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CIHR news: health research touching lives
Date:5/7/2008

This release is available in French.

Ottawa (May 7, 2008) The Honourable Tony Clement, Minister of Health announced today funding from the Canadian Institutes of Health Research (CIHR) for 764 health research projects across Canada, totalling over $298 million. Minister Clement was joined by Dr. Patrick McGrath, a member of CIHRs Governing Council, Dr. Po-Yin Cheung, a neonatologist and CIHR-funded researcher from the University of Alberta, and Luis and Oksana Delgado from Edmonton, whose 22 month old son Adrian received medical care from Dr. Cheung when he suffered low oxygen and its complications at birth. Using state-of-the-art resources and knowledge from his research, Dr. Cheung and his health-care team helped Adrian make a full recovery.

The Government of Canada is committed to investing in knowledge, science and innovation, said Minister Clement. In Budget 2008, we increased CIHRs budget by $34 million and we made a number of other strategic investments designed to further strengthen Canadas research capacity. The research being supported with the funding announced today will help us address important health issues affecting Canadians, such as cancer, heart disease and HIV/AIDS. Im very pleased the Delgado family could be with us today. Their story provides a wonderful example of how health research is helping Canadians.

With funding from CIHR, Dr. Cheung has been investigating ways to reduce damage to the heart from resuscitating oxygen-deprived newborns. He is one of the recipients of the funding announced today.

This funding from CIHR is very important because it will allow me to continue my work discovering novel ways to improve the recovery of babies born with oxygen-deprivation, said Dr. Cheung.

The 764 research projects funded underwent a rigorous peer-review process before being approved and exemplify CIHR's comprehensive, problem-based approach to funding excellence in health research. The funded research projects will be carried out over periods of one to five years. Here are some additional examples of the projects funded:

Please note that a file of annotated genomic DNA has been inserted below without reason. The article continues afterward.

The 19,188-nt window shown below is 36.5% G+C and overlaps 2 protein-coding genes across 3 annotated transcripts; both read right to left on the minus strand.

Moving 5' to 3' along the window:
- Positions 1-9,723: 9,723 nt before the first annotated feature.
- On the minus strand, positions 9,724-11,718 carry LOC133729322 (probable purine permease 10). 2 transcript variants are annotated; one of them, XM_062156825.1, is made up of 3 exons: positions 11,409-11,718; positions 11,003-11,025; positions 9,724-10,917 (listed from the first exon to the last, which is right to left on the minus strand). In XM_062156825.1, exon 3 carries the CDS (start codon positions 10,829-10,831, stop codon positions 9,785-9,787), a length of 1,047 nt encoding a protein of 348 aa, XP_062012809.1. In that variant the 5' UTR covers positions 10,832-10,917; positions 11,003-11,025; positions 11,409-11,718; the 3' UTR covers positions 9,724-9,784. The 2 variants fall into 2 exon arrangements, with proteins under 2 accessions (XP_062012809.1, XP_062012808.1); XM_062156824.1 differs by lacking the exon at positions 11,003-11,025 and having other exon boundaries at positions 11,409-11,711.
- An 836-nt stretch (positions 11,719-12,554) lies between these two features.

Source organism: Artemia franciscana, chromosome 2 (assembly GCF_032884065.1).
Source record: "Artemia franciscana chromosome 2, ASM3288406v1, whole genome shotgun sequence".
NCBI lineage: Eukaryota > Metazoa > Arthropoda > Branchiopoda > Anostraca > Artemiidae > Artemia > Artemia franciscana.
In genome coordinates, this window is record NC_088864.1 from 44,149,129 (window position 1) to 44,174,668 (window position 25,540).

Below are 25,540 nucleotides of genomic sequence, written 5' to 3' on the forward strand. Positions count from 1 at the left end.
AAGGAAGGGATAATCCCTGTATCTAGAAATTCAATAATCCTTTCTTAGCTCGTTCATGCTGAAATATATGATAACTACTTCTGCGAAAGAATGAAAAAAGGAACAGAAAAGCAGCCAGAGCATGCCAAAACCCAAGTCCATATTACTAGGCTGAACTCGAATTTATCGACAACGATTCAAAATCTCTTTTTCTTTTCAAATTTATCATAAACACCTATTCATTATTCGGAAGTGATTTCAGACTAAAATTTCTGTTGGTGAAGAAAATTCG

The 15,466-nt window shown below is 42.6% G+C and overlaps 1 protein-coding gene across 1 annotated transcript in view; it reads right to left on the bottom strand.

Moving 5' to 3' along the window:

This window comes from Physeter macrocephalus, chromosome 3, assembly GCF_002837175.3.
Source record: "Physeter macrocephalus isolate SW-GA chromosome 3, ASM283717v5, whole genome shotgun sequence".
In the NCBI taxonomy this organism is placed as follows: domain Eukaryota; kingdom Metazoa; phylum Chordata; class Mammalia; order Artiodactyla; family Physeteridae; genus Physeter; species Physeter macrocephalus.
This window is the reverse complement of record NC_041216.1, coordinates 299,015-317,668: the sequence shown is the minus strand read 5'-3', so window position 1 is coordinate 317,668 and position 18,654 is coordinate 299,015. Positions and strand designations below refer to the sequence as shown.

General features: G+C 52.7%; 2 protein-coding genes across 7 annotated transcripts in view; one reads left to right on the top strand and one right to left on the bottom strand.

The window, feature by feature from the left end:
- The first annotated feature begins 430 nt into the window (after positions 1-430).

• Deborah Money (University of British Columbia) will evaluate how the HPV vaccine works in HIV-positive women and whether it can help protect women against HPV and its related health issues.
  • Dr. Janet Smylie (St. Michaels Hospital, University of Toronto) will work with First Nations and Mtis communities to make parenting and child health programs more responsive to the needs of First Nations and Mtis children and their families.
  • Dr. Sylvain Martel (cole polytechnique de Montral, Universit de Montral) will use an MRI scanner to deliver microbeads with anti-cancer drugs directly into liver tumours.

CIHR funds the best ideas and the brightest minds, and the projects announced today are no exception, said Dr. McGrath. CIHR is proud to be supporting the work of outstanding researchers like Dr. Cheung. The talented researchers leading the projects announced today will advance knowledge in many important areas, and provide a stimulating environment for young Canadians training for careers in health research.


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Contact: David Coulombe
mediarelations@cihr.gc.ca
613-941-4563
Canadian Institutes of Health Research
Source:Eurekalert

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